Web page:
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Leigh Anne Zappin: Anti-hunger programs should be protected

Aug. 14, 2011 @ 10:42 PM

Food banks are highly efficient and resourceful public-private partnerships that provide food to over 37 million Americans across the nation who are hungry. However, over the last two years, we as a local food bank and a national network, have been hit by a vicious one-two punch of unprecedented high demand and a significant decrease in available food resources.

Huntington Area Food Bank has seen more than a 20 percent increase in the number of clients served since 2009 and as a result, the shelves at our food pantries may soon become bare.

Recently, Washington averted a potentially disastrous government default by coming to terms to raise the nation's debt ceiling. But while many breathed a sigh of relief, we just took a deep breath. That's because the fight to protect hungry families is just beginning. Though the nation averted a potential disaster, the crisis facing struggling families and the food banks that serve them continues. Addressing the debt ceiling was just the first of many high hurdles we are depending on our elected leaders to clear, as they must now make critical decisions about which programs to fund -- and which to cut.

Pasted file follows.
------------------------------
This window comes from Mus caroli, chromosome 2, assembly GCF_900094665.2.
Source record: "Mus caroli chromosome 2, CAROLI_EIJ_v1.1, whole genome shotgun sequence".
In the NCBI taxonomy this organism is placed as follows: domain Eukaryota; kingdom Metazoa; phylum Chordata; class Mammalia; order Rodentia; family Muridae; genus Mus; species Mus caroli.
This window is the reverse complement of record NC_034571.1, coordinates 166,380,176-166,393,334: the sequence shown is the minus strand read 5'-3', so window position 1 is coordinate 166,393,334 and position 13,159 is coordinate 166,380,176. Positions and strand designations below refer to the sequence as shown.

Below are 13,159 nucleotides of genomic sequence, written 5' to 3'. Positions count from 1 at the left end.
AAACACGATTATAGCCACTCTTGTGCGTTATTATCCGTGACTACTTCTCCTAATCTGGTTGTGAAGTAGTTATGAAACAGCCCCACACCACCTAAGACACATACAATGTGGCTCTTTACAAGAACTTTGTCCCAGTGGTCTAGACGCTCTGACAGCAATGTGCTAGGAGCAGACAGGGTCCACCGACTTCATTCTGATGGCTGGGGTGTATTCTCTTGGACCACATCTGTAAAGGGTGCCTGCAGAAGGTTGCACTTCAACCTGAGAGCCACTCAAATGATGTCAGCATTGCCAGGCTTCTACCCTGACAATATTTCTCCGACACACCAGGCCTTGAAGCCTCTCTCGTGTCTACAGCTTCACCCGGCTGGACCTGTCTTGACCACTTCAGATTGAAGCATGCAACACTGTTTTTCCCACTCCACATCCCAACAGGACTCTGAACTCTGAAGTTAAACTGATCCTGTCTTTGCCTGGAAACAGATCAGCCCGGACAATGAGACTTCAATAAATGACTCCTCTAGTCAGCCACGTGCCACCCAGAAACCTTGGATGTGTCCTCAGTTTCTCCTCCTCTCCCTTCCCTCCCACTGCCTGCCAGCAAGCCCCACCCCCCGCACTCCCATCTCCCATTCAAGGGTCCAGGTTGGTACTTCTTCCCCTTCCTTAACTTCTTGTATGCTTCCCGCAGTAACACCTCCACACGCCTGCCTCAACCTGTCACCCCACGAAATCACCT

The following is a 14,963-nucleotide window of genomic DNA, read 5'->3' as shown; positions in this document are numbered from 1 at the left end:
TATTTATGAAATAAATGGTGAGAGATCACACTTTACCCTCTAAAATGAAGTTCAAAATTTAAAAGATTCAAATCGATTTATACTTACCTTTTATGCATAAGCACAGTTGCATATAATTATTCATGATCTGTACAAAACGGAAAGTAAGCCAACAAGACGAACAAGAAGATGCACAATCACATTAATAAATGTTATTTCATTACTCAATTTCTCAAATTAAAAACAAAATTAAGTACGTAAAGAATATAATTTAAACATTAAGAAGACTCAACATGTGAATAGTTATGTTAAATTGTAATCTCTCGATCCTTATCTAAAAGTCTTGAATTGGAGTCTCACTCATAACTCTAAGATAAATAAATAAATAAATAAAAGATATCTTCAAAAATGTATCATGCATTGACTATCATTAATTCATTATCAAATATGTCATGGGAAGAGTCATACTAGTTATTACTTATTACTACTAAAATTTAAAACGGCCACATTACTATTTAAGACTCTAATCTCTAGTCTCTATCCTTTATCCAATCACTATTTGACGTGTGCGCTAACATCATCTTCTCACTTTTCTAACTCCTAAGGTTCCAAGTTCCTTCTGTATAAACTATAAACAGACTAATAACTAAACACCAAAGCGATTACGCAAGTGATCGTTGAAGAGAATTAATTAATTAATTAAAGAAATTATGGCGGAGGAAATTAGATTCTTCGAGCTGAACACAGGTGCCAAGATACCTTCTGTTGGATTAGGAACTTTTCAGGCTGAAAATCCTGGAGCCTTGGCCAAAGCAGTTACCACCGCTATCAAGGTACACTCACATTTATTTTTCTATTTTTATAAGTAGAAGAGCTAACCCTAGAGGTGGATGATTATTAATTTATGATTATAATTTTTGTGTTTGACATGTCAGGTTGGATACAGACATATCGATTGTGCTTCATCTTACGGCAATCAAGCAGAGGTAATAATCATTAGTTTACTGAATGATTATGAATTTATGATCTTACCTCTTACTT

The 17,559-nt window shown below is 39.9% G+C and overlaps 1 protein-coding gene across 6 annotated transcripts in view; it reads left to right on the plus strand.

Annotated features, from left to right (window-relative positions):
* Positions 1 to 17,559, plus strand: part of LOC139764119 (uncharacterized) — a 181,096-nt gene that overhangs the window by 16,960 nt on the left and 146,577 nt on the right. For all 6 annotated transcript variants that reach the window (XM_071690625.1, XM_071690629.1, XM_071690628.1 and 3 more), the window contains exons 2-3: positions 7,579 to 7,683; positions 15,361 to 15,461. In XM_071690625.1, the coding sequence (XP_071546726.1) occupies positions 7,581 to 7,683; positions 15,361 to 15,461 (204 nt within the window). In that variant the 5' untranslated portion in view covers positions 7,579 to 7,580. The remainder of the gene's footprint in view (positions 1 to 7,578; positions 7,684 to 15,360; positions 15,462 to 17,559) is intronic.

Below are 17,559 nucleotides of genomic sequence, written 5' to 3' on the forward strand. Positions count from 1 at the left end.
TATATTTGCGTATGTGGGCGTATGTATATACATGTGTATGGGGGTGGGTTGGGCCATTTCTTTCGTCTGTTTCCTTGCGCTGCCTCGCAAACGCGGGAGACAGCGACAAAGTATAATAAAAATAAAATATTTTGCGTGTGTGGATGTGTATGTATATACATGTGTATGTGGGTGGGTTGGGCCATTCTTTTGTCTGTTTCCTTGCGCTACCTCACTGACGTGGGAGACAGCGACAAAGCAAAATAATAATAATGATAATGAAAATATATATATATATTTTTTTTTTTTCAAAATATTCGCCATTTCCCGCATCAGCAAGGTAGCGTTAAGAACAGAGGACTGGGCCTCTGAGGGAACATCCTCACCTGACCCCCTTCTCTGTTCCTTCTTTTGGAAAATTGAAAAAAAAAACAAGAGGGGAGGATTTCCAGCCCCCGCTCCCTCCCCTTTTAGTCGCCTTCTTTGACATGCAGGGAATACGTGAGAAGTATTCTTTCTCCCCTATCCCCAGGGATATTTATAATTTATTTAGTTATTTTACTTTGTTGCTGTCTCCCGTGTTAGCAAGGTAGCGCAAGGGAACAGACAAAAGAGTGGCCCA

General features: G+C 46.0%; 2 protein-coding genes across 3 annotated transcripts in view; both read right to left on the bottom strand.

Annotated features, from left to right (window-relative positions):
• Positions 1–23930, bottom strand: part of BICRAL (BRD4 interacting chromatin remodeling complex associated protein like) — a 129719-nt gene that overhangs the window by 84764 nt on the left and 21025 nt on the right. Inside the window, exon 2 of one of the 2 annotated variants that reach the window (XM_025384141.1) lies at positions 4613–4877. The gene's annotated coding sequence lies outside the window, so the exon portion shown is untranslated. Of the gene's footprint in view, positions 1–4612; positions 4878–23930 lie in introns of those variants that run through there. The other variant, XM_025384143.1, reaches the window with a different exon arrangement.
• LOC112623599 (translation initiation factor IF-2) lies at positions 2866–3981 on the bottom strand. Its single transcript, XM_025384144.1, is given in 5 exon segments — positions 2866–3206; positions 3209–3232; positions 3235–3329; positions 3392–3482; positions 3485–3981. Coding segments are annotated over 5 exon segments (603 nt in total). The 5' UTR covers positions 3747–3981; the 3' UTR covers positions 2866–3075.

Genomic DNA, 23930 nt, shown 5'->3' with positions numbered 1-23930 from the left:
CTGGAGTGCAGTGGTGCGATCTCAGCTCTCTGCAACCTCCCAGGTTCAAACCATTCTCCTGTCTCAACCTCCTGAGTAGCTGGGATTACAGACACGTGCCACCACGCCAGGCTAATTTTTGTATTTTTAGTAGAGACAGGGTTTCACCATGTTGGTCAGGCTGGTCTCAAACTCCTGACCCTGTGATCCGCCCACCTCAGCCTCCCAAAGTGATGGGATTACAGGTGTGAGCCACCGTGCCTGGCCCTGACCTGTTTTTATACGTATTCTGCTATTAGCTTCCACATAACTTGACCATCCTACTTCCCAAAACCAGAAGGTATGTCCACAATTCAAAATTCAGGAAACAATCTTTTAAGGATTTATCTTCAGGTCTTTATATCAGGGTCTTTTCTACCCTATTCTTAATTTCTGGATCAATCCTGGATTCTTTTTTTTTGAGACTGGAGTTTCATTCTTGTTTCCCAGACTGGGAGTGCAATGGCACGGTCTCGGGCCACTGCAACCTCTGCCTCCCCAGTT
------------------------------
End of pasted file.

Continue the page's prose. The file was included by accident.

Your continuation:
With all discretionary programs on the table for cuts, any cuts made to anti-hunger programs will put further pressure on the food supply at our food bank when demand continues at an all-time high. Additionally cutting other low-income programs would further increase demand for food assistance when we are already serving a lot more with a lot less.

Food is a basic human need. Hungry children cannot learn in school and encounter developmental difficulties, parents are less productive at work and more stressed at home, and our elderly are more likely to get sick and frail. This is a struggle shared by over 50 million Americans who do not have consistent access to food, including the 253,580 individuals who experience food insecurity right here in West Virginia.

While the social cost of hunger is high, it is only eclipsed by the economic cost of hunger, the effects of which lead to higher costs in healthcare, education, eldercare, and workforce readiness. In this way, anti-hunger programs are more than just a safety net for individual families. They are investments in our communities.

Cutting programs like The Emergency Food Assistance Program (TEFAP), which provides high quality, nutritious food for food banks to distribute, would trade meager savings today for higher overall costs in the future. This would be pennywise and pound foolish.

As Congress and the administration continue to make difficult decisions about our national priorities, it is imperative that they do not take food away from the millions of hungry Americans. With unemployment still stubbornly high, investing in domestic hunger programs is not only the right thing to do but also makes fiscal sense, as these programs allow us to take care of our most vulnerable, build our communities and lead to savings in healthcare and education down the road.

Leigh Anne Zappin is executive director of the Huntington Area Food Bank.



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